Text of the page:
Women reach out to me regularly. What is the number one reason women reach out to me? Family Court issues. Primarily, custody challenges.
There is a lack of legal assistance available to survivors of domestic abuse that are attempting to save their children from the abusive parent. Often, when survivors are referred to non-profits or pro-bono legal services, they run into the following barriers:
- Workers/lawyers that are overworked and cannot take on any additional survivors to assist.
- In the case of Officer Involved Domestic Violence survivors, the cases are so extensive that workers cannot devote resources.
- Also, in the case of Officer Involved Domestic Violence survivors, there are workers that do not want to get involved with challenging a law enforcement officer. There is a fear of retaliation.
- Some service providers that are offering pro-bono legal assistance do not understand the complexities of domestic violence and do more harm to the survivor and children.
- It is not unusual for case workers within family law and child protection services to discount survivors when the abusive spouse is a law enforcement officer. There are some people that refuse to believe a cop can commit such heinous acts of cruelty.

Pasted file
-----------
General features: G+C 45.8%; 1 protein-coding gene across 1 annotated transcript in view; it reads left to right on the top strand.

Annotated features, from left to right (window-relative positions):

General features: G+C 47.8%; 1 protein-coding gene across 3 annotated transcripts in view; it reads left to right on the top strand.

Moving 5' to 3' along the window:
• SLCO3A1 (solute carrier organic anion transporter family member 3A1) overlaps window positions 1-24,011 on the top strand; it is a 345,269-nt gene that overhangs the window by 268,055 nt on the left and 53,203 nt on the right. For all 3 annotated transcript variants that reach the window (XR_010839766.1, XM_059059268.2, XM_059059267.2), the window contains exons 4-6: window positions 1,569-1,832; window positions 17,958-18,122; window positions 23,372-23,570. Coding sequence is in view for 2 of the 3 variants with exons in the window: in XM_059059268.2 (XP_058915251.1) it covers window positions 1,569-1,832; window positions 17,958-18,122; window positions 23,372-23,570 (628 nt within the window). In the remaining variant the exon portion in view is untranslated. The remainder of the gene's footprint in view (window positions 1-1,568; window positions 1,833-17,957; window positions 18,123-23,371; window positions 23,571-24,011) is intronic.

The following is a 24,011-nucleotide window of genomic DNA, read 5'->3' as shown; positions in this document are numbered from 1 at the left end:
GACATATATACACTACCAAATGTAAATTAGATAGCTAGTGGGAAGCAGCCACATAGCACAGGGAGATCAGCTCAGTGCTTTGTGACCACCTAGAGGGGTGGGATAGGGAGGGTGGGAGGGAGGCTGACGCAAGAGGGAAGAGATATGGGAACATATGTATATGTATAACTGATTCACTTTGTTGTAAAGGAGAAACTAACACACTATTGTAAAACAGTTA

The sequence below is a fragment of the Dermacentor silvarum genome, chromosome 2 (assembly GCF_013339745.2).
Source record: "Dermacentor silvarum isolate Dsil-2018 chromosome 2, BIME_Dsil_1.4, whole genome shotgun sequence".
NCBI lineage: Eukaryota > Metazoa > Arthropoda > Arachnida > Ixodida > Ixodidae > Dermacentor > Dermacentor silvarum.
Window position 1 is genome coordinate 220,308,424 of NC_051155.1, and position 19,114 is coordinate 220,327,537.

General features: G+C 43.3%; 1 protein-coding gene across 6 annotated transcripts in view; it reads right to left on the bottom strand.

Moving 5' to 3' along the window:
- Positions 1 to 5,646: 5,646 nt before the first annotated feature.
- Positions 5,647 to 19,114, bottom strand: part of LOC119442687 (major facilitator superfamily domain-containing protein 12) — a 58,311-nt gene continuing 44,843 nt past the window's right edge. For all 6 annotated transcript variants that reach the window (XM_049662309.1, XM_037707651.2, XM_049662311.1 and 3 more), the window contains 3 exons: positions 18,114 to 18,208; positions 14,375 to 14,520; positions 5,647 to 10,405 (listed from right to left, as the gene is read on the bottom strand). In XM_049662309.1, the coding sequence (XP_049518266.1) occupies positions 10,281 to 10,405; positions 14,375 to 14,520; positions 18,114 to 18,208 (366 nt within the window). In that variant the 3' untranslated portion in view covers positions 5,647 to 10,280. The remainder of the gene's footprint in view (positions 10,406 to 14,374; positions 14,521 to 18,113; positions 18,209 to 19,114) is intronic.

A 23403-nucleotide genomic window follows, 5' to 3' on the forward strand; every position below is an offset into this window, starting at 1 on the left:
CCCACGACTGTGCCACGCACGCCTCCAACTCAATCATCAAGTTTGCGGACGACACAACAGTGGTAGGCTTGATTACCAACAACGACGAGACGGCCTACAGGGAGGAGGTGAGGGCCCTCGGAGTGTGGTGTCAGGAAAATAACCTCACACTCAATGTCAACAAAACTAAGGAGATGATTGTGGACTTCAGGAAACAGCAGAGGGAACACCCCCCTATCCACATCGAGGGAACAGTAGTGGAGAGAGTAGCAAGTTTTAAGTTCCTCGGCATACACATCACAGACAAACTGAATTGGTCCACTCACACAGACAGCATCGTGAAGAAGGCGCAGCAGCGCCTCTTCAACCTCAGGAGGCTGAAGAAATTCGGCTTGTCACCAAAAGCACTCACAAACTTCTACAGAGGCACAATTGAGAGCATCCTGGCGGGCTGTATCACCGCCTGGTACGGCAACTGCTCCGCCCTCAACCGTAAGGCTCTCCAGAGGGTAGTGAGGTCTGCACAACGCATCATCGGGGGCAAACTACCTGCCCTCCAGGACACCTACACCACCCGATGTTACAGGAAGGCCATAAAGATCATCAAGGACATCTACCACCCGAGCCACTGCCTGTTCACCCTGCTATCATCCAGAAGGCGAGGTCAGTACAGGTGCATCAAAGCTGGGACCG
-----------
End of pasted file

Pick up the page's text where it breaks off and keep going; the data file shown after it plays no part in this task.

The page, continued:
- Many women end up representing themselves in court, pro se, and this is not always ideal.
- Unless a lawyer understands domestic violence and has received specialized training, they may not represent their client in a fair manner.
- Money. Money rules. Family court is a business. If a survivor has limited resources and her abuser has access to more money, it creates a power imbalance. The spouse will be able to afford a “better” lawyer, expert testimony, etc…
The system tends to re-traumatize women and children. I do not promote myself as knowing everything about VAWA funding, but it would be ideal if a large amount could be dispensed to organizations devoted to providing legal assistance to correct the power imbalance.